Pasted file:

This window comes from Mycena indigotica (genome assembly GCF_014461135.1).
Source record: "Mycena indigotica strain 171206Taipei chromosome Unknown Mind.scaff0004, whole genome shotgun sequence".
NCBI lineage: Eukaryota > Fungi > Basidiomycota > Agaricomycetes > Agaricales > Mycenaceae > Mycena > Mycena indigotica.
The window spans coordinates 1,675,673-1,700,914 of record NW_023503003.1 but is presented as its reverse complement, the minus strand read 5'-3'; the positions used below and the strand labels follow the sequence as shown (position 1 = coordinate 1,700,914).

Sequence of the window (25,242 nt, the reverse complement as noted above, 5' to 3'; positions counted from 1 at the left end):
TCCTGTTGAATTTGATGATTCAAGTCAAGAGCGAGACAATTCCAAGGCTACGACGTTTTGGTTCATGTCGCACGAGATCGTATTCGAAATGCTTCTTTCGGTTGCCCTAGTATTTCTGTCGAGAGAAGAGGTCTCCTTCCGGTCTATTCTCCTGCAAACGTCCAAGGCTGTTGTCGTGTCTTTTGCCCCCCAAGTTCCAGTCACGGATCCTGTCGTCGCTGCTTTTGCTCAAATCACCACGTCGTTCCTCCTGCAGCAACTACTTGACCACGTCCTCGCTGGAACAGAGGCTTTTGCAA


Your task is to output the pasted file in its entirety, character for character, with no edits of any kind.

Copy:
This window comes from Mycena indigotica (genome assembly GCF_014461135.1).
Source record: "Mycena indigotica strain 171206Taipei chromosome Unknown Mind.scaff0004, whole genome shotgun sequence".
NCBI lineage: Eukaryota > Fungi > Basidiomycota > Agaricomycetes > Agaricales > Mycenaceae > Mycena > Mycena indigotica.
The window spans coordinates 1,675,673-1,700,914 of record NW_023503003.1 but is presented as its reverse complement, the minus strand read 5'-3'; the positions used below and the strand labels follow the sequence as shown (position 1 = coordinate 1,700,914).

Sequence of the window (25,242 nt, the reverse complement as noted above, 5' to 3'; positions counted from 1 at the left end):
TCCTGTTGAATTTGATGATTCAAGTCAAGAGCGAGACAATTCCAAGGCTACGACGTTTTGGTTCATGTCGCACGAGATCGTATTCGAAATGCTTCTTTCGGTTGCCCTAGTATTTCTGTCGAGAGAAGAGGTCTCCTTCCGGTCTATTCTCCTGCAAACGTCCAAGGCTGTTGTCGTGTCTTTTGCCCCCCAAGTTCCAGTCACGGATCCTGTCGTCGCTGCTTTTGCTCAAATCACCACGTCGTTCCTCCTGCAGCAACTACTTGACCACGTCCTCGCTGGAACAGAGGCTTTTGCAA